Tuesday, April 14, 2015

A Talk with My Dad

Open, honest, heartfelt communication has never been a thing in my family.  Especially with my dad.  He's always been very honest and direct, but never touchy-feely.  When I was young, he was emotionally abusive and I was very scared of him.  There are times even now when I am scared of how he will react to something and am not truthful with him because of it.  He's 72 and I'm 45.  I thought I'd be over that by now, especially with nearly ten years of therapy off and on.

All of that is so you'll understand what a big deal this story is.  My dad is my mom's primary caregiver.  I'm her secondary caregiver.  She isn't currently diagnosed with dementia or Alzheimer's, but we've been helping her care for herself for about five years now.

The other day I was finally able to sit with my dad and have an open, honest, heartfelt discussion about how my mom is really doing!  I'm so proud of myself for that.  It was very difficult, but I did it.  For me!  Because I needed it.

I worried that he didn't think she was as bad as I do (and everyone else does).  I worried that he still thought if she could just get off all the meds she takes she'd be okay.

But that's not the case.  He did not flinch when I said I thought she was in the early stages of dementia.  (Trust me, if he disagreed with me he would have said so and probably told me I was stupid to think so.)  He is an old cowboy and really doesn't get stressed.  He just rolls with things.  He suggested the best way to deal with the situation is to just take it as it is and not be sad about it.  Wouldn't it be wonderful if I could do that like him?

The last time he left town (for a much needed respite, a golf tournament with my brother, which I fully supported), things were the worst they've ever been with my mom.  My adult daughters were supposed to stay with her and take care of her.  (Before that week, all that would have meant was driving her around, helping her get food, and maybe doing some laundry or shopping for her.)  But she was in severe pain, needed an MRI (which I took her to) - which made her pain worse because of the way the technician adjusted her, and tried pain pill after pain pill to get some relief while waiting for her appointment for an epidural injection.  Her anxiety was through the roof.  Because things got so bad, my girls were not enough.  She needed me, like a scared toddler needs her mom.  She was clingy and scared.  All of a sudden I needed to be with her 24-hours a day, including having her take over my bedroom and sleep in my bed because she emotionally couldn't go home (she has some PTSD issues with that house which flare when she's bad).  It was a horrible week that broke me time and time again.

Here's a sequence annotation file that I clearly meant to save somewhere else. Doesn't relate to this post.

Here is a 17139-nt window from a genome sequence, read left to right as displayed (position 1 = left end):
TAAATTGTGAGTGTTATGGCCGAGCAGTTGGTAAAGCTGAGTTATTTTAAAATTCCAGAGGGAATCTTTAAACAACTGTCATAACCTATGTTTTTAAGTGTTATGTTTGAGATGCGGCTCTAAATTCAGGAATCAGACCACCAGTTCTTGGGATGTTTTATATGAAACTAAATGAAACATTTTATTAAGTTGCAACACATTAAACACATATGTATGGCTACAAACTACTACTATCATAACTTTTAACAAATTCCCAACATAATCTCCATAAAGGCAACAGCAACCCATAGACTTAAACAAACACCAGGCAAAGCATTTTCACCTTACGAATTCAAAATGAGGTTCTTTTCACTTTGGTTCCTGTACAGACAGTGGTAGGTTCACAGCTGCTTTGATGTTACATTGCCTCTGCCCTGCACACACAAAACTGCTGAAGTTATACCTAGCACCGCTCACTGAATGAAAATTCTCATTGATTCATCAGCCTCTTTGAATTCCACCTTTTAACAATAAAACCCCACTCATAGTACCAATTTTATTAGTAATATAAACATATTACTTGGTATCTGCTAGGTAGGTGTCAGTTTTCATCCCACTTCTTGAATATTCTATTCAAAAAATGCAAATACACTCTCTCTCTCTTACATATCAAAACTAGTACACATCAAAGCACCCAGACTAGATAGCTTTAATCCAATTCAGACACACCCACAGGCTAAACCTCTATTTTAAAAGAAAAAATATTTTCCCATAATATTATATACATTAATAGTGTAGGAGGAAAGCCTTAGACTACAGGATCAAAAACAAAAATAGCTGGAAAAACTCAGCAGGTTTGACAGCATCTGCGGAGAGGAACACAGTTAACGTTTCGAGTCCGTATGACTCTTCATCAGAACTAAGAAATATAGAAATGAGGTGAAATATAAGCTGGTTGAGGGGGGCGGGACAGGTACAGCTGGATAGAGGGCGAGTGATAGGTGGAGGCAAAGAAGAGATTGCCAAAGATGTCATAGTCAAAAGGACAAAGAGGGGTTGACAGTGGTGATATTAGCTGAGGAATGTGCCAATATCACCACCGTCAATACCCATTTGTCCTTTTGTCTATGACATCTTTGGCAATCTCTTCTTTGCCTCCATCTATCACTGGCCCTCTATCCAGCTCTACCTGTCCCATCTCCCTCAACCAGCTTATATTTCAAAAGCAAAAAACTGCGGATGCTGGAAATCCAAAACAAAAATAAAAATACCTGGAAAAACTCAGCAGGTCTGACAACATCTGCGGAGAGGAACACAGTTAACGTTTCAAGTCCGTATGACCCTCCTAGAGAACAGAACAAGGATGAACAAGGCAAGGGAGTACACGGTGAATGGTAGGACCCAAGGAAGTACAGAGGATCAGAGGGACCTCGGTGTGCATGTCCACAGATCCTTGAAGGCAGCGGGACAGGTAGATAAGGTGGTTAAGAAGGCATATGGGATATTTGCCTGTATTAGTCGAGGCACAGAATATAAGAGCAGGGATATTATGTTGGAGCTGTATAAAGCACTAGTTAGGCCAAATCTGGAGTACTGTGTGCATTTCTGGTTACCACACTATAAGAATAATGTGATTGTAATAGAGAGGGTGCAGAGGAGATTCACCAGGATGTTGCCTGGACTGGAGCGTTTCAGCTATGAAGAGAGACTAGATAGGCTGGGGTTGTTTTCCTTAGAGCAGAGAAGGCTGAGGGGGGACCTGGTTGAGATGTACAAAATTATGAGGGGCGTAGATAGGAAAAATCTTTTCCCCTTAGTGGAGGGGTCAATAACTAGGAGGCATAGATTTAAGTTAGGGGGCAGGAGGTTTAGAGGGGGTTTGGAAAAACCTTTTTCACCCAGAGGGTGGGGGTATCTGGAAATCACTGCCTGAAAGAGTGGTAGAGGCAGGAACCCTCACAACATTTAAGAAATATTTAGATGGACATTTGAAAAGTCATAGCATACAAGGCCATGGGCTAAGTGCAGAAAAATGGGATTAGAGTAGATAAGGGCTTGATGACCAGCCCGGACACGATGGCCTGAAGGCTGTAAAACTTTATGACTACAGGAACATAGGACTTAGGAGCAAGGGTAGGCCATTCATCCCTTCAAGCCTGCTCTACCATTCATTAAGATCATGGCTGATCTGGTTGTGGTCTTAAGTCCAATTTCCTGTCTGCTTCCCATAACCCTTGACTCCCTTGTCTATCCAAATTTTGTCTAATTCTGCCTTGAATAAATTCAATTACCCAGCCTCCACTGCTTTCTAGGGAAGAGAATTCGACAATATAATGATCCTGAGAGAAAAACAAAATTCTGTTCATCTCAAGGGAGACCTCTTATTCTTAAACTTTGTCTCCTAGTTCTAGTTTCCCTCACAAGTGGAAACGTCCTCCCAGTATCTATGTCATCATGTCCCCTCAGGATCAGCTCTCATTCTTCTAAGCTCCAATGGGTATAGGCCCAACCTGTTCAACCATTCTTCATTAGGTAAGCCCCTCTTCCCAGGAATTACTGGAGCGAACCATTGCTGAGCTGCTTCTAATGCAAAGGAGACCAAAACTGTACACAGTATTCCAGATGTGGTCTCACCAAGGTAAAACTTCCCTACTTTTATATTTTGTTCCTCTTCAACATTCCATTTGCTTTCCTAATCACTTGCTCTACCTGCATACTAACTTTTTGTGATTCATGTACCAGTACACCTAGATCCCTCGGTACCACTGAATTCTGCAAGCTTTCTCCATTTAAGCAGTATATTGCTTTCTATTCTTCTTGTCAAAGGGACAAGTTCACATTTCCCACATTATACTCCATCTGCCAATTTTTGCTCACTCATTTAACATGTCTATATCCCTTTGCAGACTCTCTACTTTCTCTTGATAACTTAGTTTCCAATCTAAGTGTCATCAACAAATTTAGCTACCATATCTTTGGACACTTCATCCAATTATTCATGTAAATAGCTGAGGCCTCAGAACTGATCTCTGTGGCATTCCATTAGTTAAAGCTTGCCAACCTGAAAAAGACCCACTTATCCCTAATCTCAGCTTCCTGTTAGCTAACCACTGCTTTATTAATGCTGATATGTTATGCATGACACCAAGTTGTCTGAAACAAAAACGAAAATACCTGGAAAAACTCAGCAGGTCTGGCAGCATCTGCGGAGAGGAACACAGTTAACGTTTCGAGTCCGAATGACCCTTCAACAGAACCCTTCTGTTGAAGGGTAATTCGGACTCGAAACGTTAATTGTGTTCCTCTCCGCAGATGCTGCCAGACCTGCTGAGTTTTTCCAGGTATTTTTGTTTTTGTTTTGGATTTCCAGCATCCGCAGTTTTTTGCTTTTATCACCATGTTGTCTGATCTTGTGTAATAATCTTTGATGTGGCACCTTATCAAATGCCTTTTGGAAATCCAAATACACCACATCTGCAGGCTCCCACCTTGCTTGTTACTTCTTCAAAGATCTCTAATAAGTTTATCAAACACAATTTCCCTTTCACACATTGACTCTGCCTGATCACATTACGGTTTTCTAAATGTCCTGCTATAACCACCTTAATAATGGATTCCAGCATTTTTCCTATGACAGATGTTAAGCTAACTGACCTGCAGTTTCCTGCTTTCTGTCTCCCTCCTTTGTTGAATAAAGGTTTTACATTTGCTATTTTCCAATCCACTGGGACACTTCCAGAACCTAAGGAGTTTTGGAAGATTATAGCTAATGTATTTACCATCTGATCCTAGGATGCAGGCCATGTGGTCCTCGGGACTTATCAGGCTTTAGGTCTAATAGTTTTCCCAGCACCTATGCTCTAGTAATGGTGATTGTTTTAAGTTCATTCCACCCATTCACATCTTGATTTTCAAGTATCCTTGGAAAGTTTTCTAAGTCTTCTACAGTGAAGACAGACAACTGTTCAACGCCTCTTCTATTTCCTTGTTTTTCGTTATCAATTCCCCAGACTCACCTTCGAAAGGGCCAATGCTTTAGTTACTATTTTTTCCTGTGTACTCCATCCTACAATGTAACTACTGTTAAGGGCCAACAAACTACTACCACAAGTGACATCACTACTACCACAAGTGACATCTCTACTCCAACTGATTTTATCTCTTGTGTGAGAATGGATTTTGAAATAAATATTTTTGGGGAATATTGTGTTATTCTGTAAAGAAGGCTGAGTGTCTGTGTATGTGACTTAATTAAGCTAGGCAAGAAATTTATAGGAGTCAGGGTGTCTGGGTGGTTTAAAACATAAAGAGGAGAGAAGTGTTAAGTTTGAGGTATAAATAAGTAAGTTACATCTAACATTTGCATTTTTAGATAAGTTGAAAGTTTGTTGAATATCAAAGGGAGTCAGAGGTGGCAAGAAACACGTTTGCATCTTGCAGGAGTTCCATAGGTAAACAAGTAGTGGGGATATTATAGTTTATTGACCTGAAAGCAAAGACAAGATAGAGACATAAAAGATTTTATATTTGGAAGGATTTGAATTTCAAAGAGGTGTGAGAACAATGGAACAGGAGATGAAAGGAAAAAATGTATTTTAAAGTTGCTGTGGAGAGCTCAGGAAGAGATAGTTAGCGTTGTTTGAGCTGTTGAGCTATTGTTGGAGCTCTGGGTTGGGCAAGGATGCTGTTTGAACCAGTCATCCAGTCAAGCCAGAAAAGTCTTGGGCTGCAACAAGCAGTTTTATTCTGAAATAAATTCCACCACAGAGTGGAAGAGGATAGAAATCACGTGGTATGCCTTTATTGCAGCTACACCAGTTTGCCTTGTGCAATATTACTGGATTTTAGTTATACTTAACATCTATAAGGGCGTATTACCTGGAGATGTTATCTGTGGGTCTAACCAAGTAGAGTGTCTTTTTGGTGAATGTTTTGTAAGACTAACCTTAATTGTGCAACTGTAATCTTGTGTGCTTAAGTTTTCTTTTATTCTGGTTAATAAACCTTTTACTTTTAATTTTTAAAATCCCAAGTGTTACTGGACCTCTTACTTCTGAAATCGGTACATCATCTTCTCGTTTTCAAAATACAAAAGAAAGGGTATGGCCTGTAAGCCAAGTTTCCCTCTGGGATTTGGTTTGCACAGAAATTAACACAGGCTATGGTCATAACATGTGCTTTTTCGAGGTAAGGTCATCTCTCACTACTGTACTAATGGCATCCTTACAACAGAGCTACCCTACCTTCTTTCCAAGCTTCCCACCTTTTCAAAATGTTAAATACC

Because of our lack of open communication, I never told my dad how hard it was on me.  But someone did, because during our open conversation I could tell he knew and is doing what he can to not leave her again.

I was able to tell him, very honestly, that I think I could do it without it being nearly so bad now.  My perspective has shifted.  First off, it wouldn't hit me out of the blue.  Now, if he has to leave town and leaves one of my daughters in charge, I will schedule my life knowing I might have to take over at any time (including always having a bag packed, ready to stay with her for a couple of days at the drop of a hat).  But most importantly, I've learned to see the things she does as the illness, not her.  She isn't the one making my life hell, the illness is.  She isn't the one yelling at me, the illness is.  She isn't the one refusing to cooperate and follow through on the things she said she wanted to do that I worked so hard to make happen, the illness is.  That really helps.

Thinking of myself as her caretaker has changed things.  Choosing to be her caretaker, because she's my mom and I want to help, has made all the difference.

She may not ever be diagnosed, as long as my dad is alive and fully able to care for her.  He said he doesn't see any point in it.  He doesn't want to know what's coming; he'd rather just face it when it does.  Why spend more time worrying?  I'm a planner.  I would like to know what's coming so I can be ready.  But I can honor how he feels.  All the testing would be so hard on her.  She really struggles when she has to have any kind of testing done or make it to doctor's appointments.  And I understand what he's saying about just living where we are in the present moment.

So he can stay there, and I'll do my research.  I've joined a group on Facebook for people with dementia and/or caregivers of those with dementia.   This group is about information and support.  Mostly support.  And sharing their stories, which help me and others find possible solutions for those moments that leave us frantic.  And answering questions of those who are now where they've already been.  I read what they write and try to remember it for the future.  I can see so much of what they say in my mom.  This group has already helped me so much.  They strengthen me through the dark times.  It helps to understand more what it is.  It helps to see some of what may be coming.  It helps to hear them speak with concern for their loved ones when I'm just feeling put upon.  But mostly, it helps to know I'm not alone.


Unknown said...

Wow. Great progress on two fronts. That is wonderful. I'm so happy for you!

Nina said...

That's a brave and fine resolution!
I had the thyroid problems as well with massive tiredness, a nutritionist recommended a glutenfree diet ~ it has helped a lot so I need no medicine (it was a rather big adjustment to avoid gluten but I have followed it now 7 months and it has become a habit by now).